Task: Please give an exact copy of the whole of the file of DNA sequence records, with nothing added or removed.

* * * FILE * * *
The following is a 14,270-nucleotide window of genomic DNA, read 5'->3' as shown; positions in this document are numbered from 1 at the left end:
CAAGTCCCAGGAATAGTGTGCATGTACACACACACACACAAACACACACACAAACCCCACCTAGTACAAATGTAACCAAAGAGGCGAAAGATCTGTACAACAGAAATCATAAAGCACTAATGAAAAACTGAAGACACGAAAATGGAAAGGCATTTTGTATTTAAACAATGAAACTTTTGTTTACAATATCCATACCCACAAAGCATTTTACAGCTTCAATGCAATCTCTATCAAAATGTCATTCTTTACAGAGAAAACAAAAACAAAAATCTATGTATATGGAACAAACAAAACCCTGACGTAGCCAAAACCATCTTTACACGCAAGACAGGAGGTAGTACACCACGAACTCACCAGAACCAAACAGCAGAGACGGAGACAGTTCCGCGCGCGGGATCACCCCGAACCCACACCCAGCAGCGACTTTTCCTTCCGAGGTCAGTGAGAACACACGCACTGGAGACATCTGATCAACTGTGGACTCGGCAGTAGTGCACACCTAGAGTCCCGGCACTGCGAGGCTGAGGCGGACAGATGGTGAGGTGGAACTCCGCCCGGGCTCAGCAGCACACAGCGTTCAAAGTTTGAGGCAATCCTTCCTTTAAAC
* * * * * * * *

The following is a 14,270-nucleotide window of genomic DNA, read 5'->3' as shown; positions in this document are numbered from 1 at the left end:
CAAGTCCCAGGAATAGTGTGCATGTACACACACACACACAAACACACACACAAACCCCACCTAGTACAAATGTAACCAAAGAGGCGAAAGATCTGTACAACAGAAATCATAAAGCACTAATGAAAAACTGAAGACACGAAAATGGAAAGGCATTTTGTATTTAAACAATGAAACTTTTGTTTACAATATCCATACCCACAAAGCATTTTACAGCTTCAATGCAATCTCTATCAAAATGTCATTCTTTACAGAGAAAACAAAAACAAAAATCTATGTATATGGAACAAACAAAACCCTGACGTAGCCAAAACCATCTTTACACGCAAGACAGGAGGTAGTACACCACGAACTCACCAGAACCAAACAGCAGAGACGGAGACAGTTCCGCGCGCGGGATCACCCCGAACCCACACCCAGCAGCGACTTTTCCTTCCGAGGTCAGTGAGAACACACGCACTGGAGACATCTGATCAACTGTGGACTCGGCAGTAGTGCACACCTAGAGTCCCGGCACTGCGAGGCTGAGGCGGACAGATGGTGAGGTGGAACTCCGCCCGGGCTCAGCAGCACACAGCGTTCAAAGTTTGAGGCAATCCTTCCTTTAAAC